To elaborate on Mike's description the truth is the entire stone arch was encased in concrete in 1958 in addition to railing replacement. See my photos here: https://historicbridges.org/bridges/browser/?bridgebrowser=m...
The 1938 Lafayette Bridge was designed by Hazelet & Erdal, which was the successor of the Scherzer Rolling Lift Bridge Company. The 1938 plans show this.
So, this turns out to be an interesting bridge after all. The railings are definitely a custom design.
Finally was able to make it up there today. Didn't have very much time available, so all I could get was the three pictures.
From the looks of it, about the only way it looks any worse for wear is that its "abandoned" status appears to be starting to show, as evidenced by the overgrowth around. Other than that, it looks just fine. Oh, and there's no sign of any lingering "washouts" from 3 weeks ago, at least not approaching from the west (didn't try the other side).
Was surprised by how high up over the river it appears to be up close. And yes, the third picture was taken sideways.
Saw photos of this one on Facebook today. Looks like it survived with minimal damage. Only one small section of railing was damaged by taking a tree through it. However, much of the surrounding trail was completely washed away.
Back below the deck. From: https://twitter.com/LiaKamanaTV/status/1263859228172857349
The river is already below this bridge's deck level. Its OK.
At the very least, I don't expect this to become a flood casualty; I'd be more concerned if things were still at a "flash flood" stage, more akin to when the Edenville Dam (north of Midland) gave way. But the wind has come down significantly and isn't particularly favorable for driving up flooding conditions any more than what there is, plus the river is also now cresting at only just over 35 feet - well down from the projected 38.
Submerged, after dam breaks upstream. Hopefully this bridge (and the people of Midland MI!) survives the flood. Photo of bridge flooded: https://www.mlive.com/news/saginaw-bay-city/2020/05/flooding...
A resident posted to Arenac County 911's Facebook page that the road is washed out at Hale Road, so the east approach would be inaccessible for the time being. The west might be reachable, unless the Hansel Road issues just west of the bridge prove otherwise.
He also specifically didn't mention the bridge itself having any issues, so it looks like this one will continue to live on.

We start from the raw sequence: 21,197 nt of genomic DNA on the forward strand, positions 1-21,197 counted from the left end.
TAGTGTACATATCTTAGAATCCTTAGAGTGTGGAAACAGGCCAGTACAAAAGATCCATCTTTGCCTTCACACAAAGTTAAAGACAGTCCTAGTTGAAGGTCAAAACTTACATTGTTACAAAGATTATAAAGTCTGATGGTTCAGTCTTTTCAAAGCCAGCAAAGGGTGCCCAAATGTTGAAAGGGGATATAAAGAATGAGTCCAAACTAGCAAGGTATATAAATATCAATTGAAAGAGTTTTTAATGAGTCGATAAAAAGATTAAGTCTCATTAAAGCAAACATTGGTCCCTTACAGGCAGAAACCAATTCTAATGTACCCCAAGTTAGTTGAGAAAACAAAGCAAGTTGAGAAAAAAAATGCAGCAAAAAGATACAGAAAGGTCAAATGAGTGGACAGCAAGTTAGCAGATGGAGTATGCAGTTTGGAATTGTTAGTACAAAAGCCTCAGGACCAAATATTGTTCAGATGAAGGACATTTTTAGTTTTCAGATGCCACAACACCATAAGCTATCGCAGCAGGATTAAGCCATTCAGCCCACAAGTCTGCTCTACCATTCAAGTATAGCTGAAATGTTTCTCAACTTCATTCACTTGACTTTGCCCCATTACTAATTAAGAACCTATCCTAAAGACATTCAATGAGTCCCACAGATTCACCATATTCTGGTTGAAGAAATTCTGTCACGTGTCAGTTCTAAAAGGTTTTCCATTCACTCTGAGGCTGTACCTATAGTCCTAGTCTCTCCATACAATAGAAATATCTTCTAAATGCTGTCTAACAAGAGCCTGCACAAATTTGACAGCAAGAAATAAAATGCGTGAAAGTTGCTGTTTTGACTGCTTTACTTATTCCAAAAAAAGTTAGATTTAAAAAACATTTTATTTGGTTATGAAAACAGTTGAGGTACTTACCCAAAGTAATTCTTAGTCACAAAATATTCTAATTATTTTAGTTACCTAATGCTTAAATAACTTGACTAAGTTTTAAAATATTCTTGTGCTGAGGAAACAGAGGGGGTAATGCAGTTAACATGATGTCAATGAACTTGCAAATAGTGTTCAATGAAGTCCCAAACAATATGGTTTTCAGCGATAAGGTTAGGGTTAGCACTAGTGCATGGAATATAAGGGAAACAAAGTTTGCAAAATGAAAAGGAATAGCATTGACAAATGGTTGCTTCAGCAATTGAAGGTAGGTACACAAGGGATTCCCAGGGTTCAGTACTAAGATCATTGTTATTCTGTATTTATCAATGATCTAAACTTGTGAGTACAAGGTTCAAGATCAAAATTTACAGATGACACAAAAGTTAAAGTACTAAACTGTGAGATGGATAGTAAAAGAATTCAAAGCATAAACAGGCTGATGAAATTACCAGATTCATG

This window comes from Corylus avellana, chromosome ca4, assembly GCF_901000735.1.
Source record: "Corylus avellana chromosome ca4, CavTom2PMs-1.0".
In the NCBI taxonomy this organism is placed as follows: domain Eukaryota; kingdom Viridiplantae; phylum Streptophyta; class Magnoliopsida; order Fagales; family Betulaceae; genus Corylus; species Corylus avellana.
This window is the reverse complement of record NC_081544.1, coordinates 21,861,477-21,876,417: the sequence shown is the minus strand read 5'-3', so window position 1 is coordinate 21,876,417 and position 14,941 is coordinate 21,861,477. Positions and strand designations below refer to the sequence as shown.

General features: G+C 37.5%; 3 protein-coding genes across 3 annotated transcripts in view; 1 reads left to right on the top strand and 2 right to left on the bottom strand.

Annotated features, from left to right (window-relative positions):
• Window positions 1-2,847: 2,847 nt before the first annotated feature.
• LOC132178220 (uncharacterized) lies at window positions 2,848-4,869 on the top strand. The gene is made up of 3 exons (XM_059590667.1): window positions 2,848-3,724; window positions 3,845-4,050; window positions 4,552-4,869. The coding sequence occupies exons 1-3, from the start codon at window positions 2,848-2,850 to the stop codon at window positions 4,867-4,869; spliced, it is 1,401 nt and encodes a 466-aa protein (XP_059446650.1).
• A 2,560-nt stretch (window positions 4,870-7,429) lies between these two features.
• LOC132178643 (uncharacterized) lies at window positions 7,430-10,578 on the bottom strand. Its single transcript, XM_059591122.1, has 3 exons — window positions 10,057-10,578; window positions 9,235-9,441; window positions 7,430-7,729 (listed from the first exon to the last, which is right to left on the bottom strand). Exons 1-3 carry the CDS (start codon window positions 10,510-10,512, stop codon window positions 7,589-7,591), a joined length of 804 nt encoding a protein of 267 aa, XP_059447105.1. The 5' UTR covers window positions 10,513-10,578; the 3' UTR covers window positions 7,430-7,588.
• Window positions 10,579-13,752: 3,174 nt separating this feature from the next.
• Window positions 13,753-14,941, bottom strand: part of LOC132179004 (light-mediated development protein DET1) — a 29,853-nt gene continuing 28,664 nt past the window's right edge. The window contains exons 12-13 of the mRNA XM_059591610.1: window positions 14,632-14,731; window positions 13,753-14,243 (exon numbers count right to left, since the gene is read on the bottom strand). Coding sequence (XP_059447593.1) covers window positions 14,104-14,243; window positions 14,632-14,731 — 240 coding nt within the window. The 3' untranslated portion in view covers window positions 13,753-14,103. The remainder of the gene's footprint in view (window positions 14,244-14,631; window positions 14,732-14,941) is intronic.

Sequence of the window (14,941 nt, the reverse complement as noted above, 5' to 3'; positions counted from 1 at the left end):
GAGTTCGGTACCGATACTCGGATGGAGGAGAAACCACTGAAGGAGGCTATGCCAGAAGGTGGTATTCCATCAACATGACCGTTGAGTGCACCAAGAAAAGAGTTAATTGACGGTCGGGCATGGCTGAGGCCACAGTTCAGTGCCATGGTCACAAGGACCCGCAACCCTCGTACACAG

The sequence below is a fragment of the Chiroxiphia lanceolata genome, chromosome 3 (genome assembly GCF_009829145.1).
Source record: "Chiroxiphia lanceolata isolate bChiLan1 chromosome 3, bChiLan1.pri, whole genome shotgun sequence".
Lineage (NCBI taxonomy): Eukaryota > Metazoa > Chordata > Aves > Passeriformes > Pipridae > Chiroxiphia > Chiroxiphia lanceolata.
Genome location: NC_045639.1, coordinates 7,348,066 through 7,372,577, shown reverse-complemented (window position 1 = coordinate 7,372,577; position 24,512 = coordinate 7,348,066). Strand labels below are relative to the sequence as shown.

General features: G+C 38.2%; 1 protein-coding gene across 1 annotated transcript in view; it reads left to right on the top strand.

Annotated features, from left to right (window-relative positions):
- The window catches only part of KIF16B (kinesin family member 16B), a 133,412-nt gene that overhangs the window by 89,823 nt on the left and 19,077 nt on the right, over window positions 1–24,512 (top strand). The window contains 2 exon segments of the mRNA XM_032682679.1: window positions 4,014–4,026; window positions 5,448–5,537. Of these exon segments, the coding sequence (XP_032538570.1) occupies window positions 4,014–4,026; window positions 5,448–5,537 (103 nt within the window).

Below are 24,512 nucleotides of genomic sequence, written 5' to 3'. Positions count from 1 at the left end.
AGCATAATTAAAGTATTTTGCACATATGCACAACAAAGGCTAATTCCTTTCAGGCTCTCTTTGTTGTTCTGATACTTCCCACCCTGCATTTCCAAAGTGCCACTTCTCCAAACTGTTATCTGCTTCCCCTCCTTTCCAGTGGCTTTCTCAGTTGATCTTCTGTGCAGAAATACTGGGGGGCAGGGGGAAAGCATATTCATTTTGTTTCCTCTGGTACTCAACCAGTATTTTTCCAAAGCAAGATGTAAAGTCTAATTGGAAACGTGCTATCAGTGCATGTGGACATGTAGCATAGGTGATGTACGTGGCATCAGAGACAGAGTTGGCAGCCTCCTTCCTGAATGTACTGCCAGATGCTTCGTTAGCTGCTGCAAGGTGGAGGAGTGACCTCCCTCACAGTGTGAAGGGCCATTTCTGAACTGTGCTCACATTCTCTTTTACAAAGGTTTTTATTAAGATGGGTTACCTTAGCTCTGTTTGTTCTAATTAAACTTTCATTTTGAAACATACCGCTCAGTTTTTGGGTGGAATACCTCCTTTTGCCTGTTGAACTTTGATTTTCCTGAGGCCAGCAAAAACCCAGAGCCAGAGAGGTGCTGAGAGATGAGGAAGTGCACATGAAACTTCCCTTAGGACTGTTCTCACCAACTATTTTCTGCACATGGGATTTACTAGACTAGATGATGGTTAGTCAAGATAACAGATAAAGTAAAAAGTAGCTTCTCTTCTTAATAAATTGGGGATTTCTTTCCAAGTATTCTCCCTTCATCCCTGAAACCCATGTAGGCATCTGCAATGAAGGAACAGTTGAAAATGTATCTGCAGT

With the heavy rains of the past few days, the Rifle River is experiencing a record-setting flood right now.
A few hours ago, it was reported that a 4-foot section of Hansel Road, 3 feet deep, was washed out at/near the corner. No word on the bridge thus far, but suffice it to say there's cause to worry.
Given the number of arch bridges that have been accounted for among Lansing's Grand River crossings, with an unknown span covering 1928-79...I had a hunch, so I checked Hyde's 1976 inventory.
Sure enough, this was one too. No photo, unfortunately.
Some info to add:
So, I ran this location through Historic Aerials, and this truss was long gone by 1955. After some digging, turns out it was apparently gone by 1928. That year comes from the Michigan Highways entry on M-99 (which this is today), which states that a northbound bridge here, built in 1928, was demolished and replaced in 1979-80. (The split for north/southbound traffic didn't happen until 1977-78.)
Also, the pair of bridges that are there today are the ones built in the late 70s; Logan Street wasn't re-named to Martin Luther King Boulevard until the early 90s.
We have Gale Road (which is now one of the Historic Bridge Park bridges) just inside of Ingham County, and we have Smithville Road here in Eaton to its northwest which was added as an article find - this is, or was, the one inbetween those two. While there are multiple Grand River bridges on Waverly Road, this is the only location that is considered to be under Eaton County jurisdiction.
The 1955 aerial reveals this one to have been a truss, too, and it has a very good image - probably a Pratt, but on the off-chance an article or other ground-level image can be dug up to confirm that, I held off.
I will also note that its 1958 replacement, was then itself replaced in 2006!